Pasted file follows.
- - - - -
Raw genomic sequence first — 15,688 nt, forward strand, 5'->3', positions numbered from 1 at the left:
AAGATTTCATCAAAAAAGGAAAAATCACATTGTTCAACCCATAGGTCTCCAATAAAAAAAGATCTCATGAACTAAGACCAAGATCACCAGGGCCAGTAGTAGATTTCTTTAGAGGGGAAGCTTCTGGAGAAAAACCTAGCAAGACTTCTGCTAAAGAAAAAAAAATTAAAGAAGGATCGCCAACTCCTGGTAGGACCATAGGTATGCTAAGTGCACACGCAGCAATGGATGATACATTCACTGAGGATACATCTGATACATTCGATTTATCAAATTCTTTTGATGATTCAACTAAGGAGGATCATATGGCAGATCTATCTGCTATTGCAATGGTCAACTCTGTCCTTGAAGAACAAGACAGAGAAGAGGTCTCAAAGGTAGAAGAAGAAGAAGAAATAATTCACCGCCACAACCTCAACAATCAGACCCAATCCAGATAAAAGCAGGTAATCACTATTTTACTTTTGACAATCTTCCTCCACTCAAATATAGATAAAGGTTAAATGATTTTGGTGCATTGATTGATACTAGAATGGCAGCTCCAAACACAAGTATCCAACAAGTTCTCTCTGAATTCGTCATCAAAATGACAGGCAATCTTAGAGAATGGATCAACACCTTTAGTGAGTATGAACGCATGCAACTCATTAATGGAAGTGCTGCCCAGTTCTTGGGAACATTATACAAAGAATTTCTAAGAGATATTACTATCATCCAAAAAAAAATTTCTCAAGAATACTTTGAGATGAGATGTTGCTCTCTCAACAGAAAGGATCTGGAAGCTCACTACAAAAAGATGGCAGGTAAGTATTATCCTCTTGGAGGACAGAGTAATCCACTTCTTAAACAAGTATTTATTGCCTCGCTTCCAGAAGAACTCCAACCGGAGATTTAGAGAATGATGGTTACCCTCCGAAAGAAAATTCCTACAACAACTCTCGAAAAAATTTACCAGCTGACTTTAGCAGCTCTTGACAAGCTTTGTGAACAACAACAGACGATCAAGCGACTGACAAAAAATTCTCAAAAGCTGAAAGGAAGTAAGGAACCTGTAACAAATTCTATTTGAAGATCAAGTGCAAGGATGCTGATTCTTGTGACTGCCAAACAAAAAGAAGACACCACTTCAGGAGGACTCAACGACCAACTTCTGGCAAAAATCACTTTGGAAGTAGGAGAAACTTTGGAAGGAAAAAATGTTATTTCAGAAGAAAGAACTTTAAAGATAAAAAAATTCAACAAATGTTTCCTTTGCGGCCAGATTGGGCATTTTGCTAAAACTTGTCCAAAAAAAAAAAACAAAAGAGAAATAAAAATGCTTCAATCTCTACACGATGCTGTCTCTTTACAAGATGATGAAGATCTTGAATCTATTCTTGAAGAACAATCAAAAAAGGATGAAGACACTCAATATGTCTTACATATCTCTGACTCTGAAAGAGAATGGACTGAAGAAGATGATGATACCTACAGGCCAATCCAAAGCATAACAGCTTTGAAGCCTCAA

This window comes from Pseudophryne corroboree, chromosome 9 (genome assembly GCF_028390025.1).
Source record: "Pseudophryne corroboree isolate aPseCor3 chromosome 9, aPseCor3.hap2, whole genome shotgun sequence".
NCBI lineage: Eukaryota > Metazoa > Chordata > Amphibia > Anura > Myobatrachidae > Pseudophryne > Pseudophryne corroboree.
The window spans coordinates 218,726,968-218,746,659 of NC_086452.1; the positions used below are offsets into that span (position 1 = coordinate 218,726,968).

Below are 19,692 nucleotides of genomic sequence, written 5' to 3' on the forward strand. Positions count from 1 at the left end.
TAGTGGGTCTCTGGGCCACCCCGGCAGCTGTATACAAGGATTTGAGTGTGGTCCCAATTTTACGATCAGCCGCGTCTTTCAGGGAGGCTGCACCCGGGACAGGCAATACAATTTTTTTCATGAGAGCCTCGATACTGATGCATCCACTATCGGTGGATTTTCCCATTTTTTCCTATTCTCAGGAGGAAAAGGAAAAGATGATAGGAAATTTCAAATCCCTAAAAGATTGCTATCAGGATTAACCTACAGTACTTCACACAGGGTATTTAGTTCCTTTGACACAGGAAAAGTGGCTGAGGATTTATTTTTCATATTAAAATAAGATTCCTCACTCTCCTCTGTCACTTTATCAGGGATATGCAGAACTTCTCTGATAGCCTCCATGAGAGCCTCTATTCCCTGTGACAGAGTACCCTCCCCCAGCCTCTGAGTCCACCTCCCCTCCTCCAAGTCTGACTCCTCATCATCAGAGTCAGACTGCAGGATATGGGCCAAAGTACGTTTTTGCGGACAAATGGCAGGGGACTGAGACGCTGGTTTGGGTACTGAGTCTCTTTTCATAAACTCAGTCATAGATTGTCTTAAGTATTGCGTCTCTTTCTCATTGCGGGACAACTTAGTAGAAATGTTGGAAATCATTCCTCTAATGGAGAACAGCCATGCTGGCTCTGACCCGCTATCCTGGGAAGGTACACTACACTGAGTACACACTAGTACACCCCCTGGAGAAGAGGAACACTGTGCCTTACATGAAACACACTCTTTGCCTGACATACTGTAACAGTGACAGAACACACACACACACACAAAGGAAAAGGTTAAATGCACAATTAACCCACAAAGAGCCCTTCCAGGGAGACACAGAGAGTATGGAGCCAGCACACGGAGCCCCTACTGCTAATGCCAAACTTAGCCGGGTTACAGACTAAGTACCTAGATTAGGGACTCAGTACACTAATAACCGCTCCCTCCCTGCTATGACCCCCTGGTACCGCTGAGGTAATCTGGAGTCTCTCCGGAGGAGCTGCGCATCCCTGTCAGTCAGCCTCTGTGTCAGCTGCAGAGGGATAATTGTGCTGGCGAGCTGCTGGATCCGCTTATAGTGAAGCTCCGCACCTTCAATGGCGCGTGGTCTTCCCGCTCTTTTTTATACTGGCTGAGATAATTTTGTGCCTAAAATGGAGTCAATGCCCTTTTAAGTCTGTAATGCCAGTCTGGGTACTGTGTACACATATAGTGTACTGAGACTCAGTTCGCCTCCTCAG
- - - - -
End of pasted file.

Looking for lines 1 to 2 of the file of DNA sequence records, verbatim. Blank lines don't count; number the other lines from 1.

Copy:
Raw genomic sequence first — 15,688 nt, forward strand, 5'->3', positions numbered from 1 at the left:
AAGATTTCATCAAAAAAGGAAAAATCACATTGTTCAACCCATAGGTCTCCAATAAAAAAAGATCTCATGAACTAAGACCAAGATCACCAGGGCCAGTAGTAGATTTCTTTAGAGGGGAAGCTTCTGGAGAAAAACCTAGCAAGACTTCTGCTAAAGAAAAAAAAATTAAAGAAGGATCGCCAACTCCTGGTAGGACCATAGGTATGCTAAGTGCACACGCAGCAATGGATGATACATTCACTGAGGATACATCTGATACATTCGATTTATCAAATTCTTTTGATGATTCAACTAAGGAGGATCATATGGCAGATCTATCTGCTATTGCAATGGTCAACTCTGTCCTTGAAGAACAAGACAGAGAAGAGGTCTCAAAGGTAGAAGAAGAAGAAGAAATAATTCACCGCCACAACCTCAACAATCAGACCCAATCCAGATAAAAGCAGGTAATCACTATTTTACTTTTGACAATCTTCCTCCACTCAAATATAGATAAAGGTTAAATGATTTTGGTGCATTGATTGATACTAGAATGGCAGCTCCAAACACAAGTATCCAACAAGTTCTCTCTGAATTCGTCATCAAAATGACAGGCAATCTTAGAGAATGGATCAACACCTTTAGTGAGTATGAACGCATGCAACTCATTAATGGAAGTGCTGCCCAGTTCTTGGGAACATTATACAAAGAATTTCTAAGAGATATTACTATCATCCAAAAAAAAATTTCTCAAGAATACTTTGAGATGAGATGTTGCTCTCTCAACAGAAAGGATCTGGAAGCTCACTACAAAAAGATGGCAGGTAAGTATTATCCTCTTGGAGGACAGAGTAATCCACTTCTTAAACAAGTATTTATTGCCTCGCTTCCAGAAGAACTCCAACCGGAGATTTAGAGAATGATGGTTACCCTCCGAAAGAAAATTCCTACAACAACTCTCGAAAAAATTTACCAGCTGACTTTAGCAGCTCTTGACAAGCTTTGTGAACAACAACAGACGATCAAGCGACTGACAAAAAATTCTCAAAAGCTGAAAGGAAGTAAGGAACCTGTAACAAATTCTATTTGAAGATCAAGTGCAAGGATGCTGATTCTTGTGACTGCCAAACAAAAAGAAGACACCACTTCAGGAGGACTCAACGACCAACTTCTGGCAAAAATCACTTTGGAAGTAGGAGAAACTTTGGAAGGAAAAAATGTTATTTCAGAAGAAAGAACTTTAAAGATAAAAAAATTCAACAAATGTTTCCTTTGCGGCCAGATTGGGCATTTTGCTAAAACTTGTCCAAAAAAAAAAAACAAAAGAGAAATAAAAATGCTTCAATCTCTACACGATGCTGTCTCTTTACAAGATGATGAAGATCTTGAATCTATTCTTGAAGAACAATCAAAAAAGGATGAAGACACTCAATATGTCTTACATATCTCTGACTCTGAAAGAGAATGGACTGAAGAAGATGATGATACCTACAGGCCAATCCAAAGCATAACAGCTTTGAAGCCTCAA